CCK Successfully Argues for TDIU for Vietnam War Era Veteran
The Veteran served in the Air Force from January 1966 to August 1973.
In March of 2021, the Veteran filed a supplemental claim for Total Disability based on Individual Unemployability (TDIU). Additionally, the Veteran filed for benefits for cancer residuals for bladder cancer, increased benefits for deep vein thrombosis, an incisional hernia, scars, and erectile dysfunction.
Prior to this filing, the Veteran was service connected for bladder cancer residuals at 60 percent, deep vein thrombosis at 10 percent, hernia, erectile dysfunction, and scars at 0 percent. The effective date for the Veteran’s benefits was January 2017. The Veteran had previously been denied benefits for TDIU.
CCK Argues on Behalf of Veteran for TDIU
The Veteran had last worked as an ironworker in June 2009. Using financial documentation and evidence, CCK argued that the Veteran had not received substantially gainful employment since he held this position in 2009. From 2017 to 2019, the Veteran received only marginal earnings from occasionally mowing laws for his subdivision on a riding lawn mower. As such, CCK reasoned that any earnings the Veteran received, during the timeframe he was eligible for VA disability benefits, must be considered marginal.
Additionally, CCK needed to prove that the Veteran’s service-connected disabilities prevented him from maintaining substantially gainful employment. CCK argued that the Veteran’s bladder cancer residuals, deep vein thrombosis, and hernia caused fatigue, swelling, and pain in the legs and feet.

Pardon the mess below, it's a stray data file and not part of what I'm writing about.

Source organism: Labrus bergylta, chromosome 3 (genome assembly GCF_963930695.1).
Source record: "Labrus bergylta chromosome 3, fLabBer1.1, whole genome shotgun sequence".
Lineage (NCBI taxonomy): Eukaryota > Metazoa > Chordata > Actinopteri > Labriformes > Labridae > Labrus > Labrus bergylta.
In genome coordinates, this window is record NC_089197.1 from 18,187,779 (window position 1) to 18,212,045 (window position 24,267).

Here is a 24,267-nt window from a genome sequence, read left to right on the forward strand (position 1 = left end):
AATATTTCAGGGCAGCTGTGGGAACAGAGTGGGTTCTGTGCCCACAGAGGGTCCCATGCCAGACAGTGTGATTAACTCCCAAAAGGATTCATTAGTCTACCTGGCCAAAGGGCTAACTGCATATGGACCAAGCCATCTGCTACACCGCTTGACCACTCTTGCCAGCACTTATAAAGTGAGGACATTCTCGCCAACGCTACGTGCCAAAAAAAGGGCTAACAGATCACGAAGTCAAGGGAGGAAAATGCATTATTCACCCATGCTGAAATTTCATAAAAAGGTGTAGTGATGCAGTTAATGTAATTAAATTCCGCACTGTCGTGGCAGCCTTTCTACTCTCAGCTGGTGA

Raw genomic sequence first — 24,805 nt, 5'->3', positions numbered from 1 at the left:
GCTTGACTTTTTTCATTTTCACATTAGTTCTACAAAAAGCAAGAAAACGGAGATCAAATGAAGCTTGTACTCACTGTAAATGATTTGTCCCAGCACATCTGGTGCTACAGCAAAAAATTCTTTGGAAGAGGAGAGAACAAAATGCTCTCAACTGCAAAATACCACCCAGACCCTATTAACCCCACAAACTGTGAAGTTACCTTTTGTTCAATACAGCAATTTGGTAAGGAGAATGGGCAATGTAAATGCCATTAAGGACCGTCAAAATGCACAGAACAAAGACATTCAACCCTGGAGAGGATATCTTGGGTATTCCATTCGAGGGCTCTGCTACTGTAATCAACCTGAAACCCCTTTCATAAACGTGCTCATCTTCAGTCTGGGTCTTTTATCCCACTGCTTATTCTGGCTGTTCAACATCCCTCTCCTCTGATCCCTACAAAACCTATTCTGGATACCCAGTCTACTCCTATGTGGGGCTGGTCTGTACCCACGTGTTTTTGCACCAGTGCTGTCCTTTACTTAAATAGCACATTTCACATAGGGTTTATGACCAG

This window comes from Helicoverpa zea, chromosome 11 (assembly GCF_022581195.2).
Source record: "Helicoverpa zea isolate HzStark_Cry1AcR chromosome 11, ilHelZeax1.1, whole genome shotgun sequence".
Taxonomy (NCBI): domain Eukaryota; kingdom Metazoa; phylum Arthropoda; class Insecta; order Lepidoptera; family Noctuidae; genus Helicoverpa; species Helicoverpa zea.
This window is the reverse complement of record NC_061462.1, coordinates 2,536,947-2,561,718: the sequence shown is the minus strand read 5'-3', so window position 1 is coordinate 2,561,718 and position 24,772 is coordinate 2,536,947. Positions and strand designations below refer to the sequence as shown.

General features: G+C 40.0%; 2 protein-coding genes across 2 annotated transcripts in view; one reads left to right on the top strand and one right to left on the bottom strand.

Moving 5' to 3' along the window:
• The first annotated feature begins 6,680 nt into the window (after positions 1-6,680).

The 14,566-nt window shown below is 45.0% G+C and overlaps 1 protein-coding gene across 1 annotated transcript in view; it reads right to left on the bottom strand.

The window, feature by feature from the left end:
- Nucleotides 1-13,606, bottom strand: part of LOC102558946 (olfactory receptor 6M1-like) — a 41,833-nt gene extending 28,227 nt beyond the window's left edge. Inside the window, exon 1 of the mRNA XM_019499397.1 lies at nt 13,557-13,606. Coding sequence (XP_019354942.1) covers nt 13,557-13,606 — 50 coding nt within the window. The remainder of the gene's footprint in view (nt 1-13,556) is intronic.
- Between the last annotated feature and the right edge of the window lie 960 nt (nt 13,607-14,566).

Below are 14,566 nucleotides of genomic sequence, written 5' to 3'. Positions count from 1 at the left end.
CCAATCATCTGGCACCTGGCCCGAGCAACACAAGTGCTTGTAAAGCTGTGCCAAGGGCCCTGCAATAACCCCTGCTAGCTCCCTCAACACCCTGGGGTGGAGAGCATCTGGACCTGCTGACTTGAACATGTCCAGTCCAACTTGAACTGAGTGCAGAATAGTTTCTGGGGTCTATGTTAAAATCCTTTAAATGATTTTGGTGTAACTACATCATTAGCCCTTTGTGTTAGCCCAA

CCK also relied on medical evidence and evidence collected from VA Compensation and Pension (C&P) exams to prove that the Veteran’s conditions caused flare-ups that inhibited his ability to work. The Veteran also submitted lay evidence that his legs and feet often swell to the size of basketballs and prevent him from walking more than a quarter mile at a time.
Further, the Veteran’s bladder cancer residuals forced him to wake up every hour and a half to use the bathroom. After bladder surgery, the Veteran’s bladder was replaced with a fake bladder which does not cause the urge to go to the bathroom. This often causes him to have accidents.
As such, CCK reasoned that the Veteran should be entitled to TDIU based on the physical and mental limitations caused by his service-connected disabilities.
The Board Agrees with CCK’s Arguments
The Board of Veterans’ Appeal, in a decision issued in June of 2021, found that the Veteran was entitled to TDIU. Specifically, the Board found that the Veteran met the criteria to make him eligible for TDIU and that his service-connected disabilities prevent him from obtaining gainful employment.
With the decision, the Veteran was granted TDIU benefits dating all the way back to January 2017, when he first became service connected.
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